Thursday, June 18, 2009

Texting Mania

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One night I heard a mother say to a friend, “My child’s phone is never out of her sight. She’s constantly texting—while she eats, reads and visits with friends. The only time she’s not texting is on the softball field.”

“Maybe you need to set more ground rules,” her friend said.

You think?

Later I read about Crystal Wiski—a Scaramento teenager who is an extreme texter, though she’s not the only teen gone texting wild. One Ohio teen sent an average of 15,000 text messages a month (500 messages daily), while balancing texting with good grades and competitive play.

In late 2008, 13-year-old Reina sent 14,528 text messages in one month (484 messages daily). Her texting bill was 440 pages long. Luckily for Reina’s dad, they had the “right” type of plan and weren’t charged 10 cents per minute or they would have paid up $3,000 for the excess. Reina’s excuse: “I am friends with four obsessive texters.”

Back to Crystal—the teen who sent more than 303,000 texts in 30 days. Crystal averaged 10,000 text messages a day, 421 messages an hour and seven texts a minute. The high school student who earns A’s while holding a 40-hour-a-week job said in her defense, “I can’t help it if I’m popular.” The Wiski family had an “unlimited” texting plan in place, thus avoiding a $30,000 tab.

Research reports a majority of teens and almost half the tween population (2008 Neilson Survey) own a phone. Most parents give their children phones for safety reasons. That’s why Addy got her first cell phone before making the leap from elementary to middle school. This same Neilson survey says that the monthly texting average for most kids ages 13 to 17 is a mere 1,742!

What is a safety issue for parents is obviously much more to our children. A 2008 survey of 2000 teens by the wireless trade association, CTIA, and Harris Interactive revealed many teens believe cell phones are as important as clothes. Many teens gauge a peer’s popularity or status simply by the cell phone he or she uses.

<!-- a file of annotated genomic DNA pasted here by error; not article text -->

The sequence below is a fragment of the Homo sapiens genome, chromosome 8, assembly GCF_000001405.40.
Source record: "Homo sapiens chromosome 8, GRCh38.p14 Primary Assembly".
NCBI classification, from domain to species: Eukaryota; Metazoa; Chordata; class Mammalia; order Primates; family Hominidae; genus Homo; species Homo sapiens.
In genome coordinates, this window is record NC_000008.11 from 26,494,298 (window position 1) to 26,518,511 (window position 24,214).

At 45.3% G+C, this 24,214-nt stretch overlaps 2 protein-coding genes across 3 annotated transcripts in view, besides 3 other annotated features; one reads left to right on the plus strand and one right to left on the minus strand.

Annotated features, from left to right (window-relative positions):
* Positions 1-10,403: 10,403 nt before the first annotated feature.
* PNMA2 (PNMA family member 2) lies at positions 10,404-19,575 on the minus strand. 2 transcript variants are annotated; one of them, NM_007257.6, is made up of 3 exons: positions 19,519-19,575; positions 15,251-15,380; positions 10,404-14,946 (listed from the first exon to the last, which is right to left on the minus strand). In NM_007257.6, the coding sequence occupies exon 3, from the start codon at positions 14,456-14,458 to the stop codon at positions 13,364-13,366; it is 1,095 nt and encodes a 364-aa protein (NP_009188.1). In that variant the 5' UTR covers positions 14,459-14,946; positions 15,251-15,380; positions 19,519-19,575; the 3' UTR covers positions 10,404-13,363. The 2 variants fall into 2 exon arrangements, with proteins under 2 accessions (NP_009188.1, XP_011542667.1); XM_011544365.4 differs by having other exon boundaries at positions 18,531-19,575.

More troubling to caregivers is the unhealthy attachment some children have to their cell phones. For them the world revolves around receiving and/or sending a text. At a recent pool party we hosted for tweens, one teenager was so tied to her phone that the minute she heard her “signal,” she would stop the game, jump out of the pool and respond.

To help your children have a healthy relationship with their cell phones, begin with two guidelines for kids:

1. Require all cell phones be turned off before bedtime. Reina’s Dad uses dinnertime as the cut-off. During the school year our off time is 9:00 p.m.

2. After the deadline, detach the child from the cell phone. Addy’s phone goes in a kitchen drawer until the next day.

When I spoke to moms at a Girl Scout event in 2008, many of them confessed they allowed their children to take their cell phones to bed with them. Maybe the zealot texting teenagers mentioned above also had this flexibility and ended up texting half the night away rather than getting a good night’s sleep?

Adults can model detachment. Don’t answer the phone every time it rings. Don’t keep it always in your back pocket. At the end of the day, my phone joins Addy’s in the kitchen drawer where it remains for the night—meaning we all get a good night’s sleep.

It’s a parent’s job to teach technology is a tool as well as a toy—not a lifestyle.

Allyn Evans
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